RE: Questions, Relevance

From: David Provost <>
Date: Fri, 25 Mar 2005 13:23:28 -0500

MacKenzie -

This is a great reply and I appreciate the time it must have taken. My

1. I agree that many general_at_simile subscribers may not know much about
DSpace. However, those that do might have some very interesting insights in
response to my original post. Your response is an excellent example.
Additionally, being aware of DSpace might serve as a helpful example for
development, adoption, and transition to a new environment. On this point
though, I must admit that I'm only speculating.

2. A review of the DSpace Web site will quickly substantiate its adoption
worldwide and notably, at many elite institutions. This is good company to
keep. I don't know where the members of the Simile and DSpace communities
reside, but I wouldn't be at all surprised if the members of each are
located in the same institutions. Presumably, this would facilitate
collaboration within the institution, with the benefits ultimately accruing
to the community at large.

3. I believe that the capture, management, distribution and preservation of
digital research material is a critical issue at all institutions, public or
private, small or large. In my opinion, no single approach will address the
myriad needs of any institution, so I'm trying to understand the
distinctions between DSpace, Simile, federated database environments, and
then effectively querying across federated environments.

4. In the future, I will post these kinds of questions to dspace-devel
and/or general_at_simile, which explains the cc in this message.

Thanks again for your reply.


-----Original Message-----
From: MacKenzie Smith [mailto:kenzie_at_MIT.EDU]
Sent: Friday, March 25, 2005 11:08 AM
Subject: Re: Questions, Relevance


I seriously doubt if many people on this list knows very much about DSpace.
That is a separate
project (at the moment) which has been available as open source for more
than two years and
has been adopted by over 100 research institutions world-wide as their
digital asset management
system. The purpose of DSpace is to allow organizations to *capture,
manage, distribute, and
preserve* their digital research material.

Where I see the synergy with SIMILE (and the reason that the MIT Libraries
is involved in both
projects) is in the aspects of DSpace that deal with metadata -- that is,
finding stuff in DSpace
no matter how it was described, and managing that metadata over time.
SIMILE, of course,
has a larger agenda than that, but that is the piece of it that should help
the DSpace project.

Here's a rough picture:

       SIMILE DSPACE COCOON (for example)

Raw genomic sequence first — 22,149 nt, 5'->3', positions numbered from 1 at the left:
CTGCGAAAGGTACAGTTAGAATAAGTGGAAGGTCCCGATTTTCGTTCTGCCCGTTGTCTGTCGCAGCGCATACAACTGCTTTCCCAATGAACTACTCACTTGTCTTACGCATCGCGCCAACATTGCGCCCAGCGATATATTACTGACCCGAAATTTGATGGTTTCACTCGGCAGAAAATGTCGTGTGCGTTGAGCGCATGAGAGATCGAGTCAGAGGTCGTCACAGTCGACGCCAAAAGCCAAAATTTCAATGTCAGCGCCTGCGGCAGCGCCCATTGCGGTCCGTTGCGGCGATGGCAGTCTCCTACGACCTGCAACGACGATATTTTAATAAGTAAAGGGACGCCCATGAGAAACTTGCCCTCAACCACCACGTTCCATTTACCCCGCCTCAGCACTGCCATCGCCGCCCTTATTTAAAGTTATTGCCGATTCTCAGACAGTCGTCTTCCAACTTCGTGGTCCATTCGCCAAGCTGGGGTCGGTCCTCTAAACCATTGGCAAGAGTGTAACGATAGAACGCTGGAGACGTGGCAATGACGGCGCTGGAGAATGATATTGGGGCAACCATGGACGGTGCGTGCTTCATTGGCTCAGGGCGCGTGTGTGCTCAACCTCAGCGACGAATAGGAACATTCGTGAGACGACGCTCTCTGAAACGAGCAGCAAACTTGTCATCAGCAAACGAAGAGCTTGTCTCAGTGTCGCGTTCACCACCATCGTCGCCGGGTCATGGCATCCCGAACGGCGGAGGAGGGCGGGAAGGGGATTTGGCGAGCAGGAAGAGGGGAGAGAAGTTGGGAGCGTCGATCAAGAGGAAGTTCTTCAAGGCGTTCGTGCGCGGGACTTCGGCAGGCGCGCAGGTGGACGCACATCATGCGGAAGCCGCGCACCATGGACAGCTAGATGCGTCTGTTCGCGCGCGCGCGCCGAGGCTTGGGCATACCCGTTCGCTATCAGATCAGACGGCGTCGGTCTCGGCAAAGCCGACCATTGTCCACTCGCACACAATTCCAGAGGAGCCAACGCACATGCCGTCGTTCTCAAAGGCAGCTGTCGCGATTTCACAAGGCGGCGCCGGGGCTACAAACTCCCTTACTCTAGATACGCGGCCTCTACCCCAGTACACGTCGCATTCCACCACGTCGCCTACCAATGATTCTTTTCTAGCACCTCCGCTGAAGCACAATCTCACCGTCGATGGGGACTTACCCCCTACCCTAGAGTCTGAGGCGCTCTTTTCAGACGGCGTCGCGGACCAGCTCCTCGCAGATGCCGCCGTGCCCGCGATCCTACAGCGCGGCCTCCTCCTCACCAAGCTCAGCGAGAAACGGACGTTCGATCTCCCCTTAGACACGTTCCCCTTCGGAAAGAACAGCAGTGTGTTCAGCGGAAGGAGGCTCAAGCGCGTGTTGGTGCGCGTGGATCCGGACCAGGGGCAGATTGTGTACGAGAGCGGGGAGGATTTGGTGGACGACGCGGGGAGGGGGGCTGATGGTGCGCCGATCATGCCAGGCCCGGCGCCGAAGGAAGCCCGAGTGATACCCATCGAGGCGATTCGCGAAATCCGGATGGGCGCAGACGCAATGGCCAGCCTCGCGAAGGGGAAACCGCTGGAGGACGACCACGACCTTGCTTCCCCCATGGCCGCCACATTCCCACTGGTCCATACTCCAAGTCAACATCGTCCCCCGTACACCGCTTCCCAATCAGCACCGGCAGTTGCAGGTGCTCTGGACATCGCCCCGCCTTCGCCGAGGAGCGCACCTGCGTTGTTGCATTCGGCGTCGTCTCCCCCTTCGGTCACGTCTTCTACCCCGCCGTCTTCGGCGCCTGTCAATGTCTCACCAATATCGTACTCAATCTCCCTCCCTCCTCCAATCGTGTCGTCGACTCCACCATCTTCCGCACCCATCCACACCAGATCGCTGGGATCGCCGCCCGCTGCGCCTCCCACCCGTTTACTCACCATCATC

------------------------- ------------------------
        D2D CM PI
------------------------- ------------------------

Where the digital library business requirements are:
D2D = discovery to delivery (of content), or finding stuff and getting stuff
CM = collection management, i.e., what libraries and archives do, including
long-term preservation
PI = publishing interfaces (of content), also called behaviors or

On the CM side, you are correct that asset stores (or what you're calling
data stores) will
probably be further separated out to take advantage of new storage APIs,
the data grid, and
other new technologies that improve storage. That still leaves the
collection management and
long-term preservation requirements, which are neither trivial nor solved
by throwing RDF at them.

So that's my take on it, and if you want opinions from the larger DSpace
community then you
should probably ask them directly (, and the list you want is
probably dspace-devel
But be warned that
only a handful of
the DSpace developers is familiar with SIMILE... the two communities aren't
that close yet,
given SIMILE's status as an active research project.


At 08:50 AM 3/25/2005 -0500, David Provost wrote:
>For those on this list familiar with both DSpace and Simile:
>It's beginning to seem as though the Simile suite will either transcend
>the capabilities of DSpace ( or simply render
>its functionality as limited and unnecessary. I'm arriving at this
>conclusion after reading Chris Bizer's meeting notes sent Thu 3/24/05,
>reading messages from the Simile list, listening to others, and just
>trying to think this through in general.
>Am I perceiving the evolution of these technologies correctly?
>Here's how I've been looking at DSpace and Simile:
>DSpace is an abstraction layer above a data store(s). Tools from Simile
>can then be applied to this abstraction layer to annotate/tag, create
>views, and ultimately weave together electronic artifacts no matter
>their type or location. I also include programs in this notion of
>weaving (eventually, if not now) that will allow individuals (in a
>corporate setting, authorized
>users) to create and/or tailor the functionality they want or need.
>David Provost

MacKenzie Smith
Associate Director for Technology
MIT Libraries
Building E25-131d
77 Massachusetts Avenue
Cambridge, MA 02139
Received on Fri Mar 25 2005 - 18:23:35 EST

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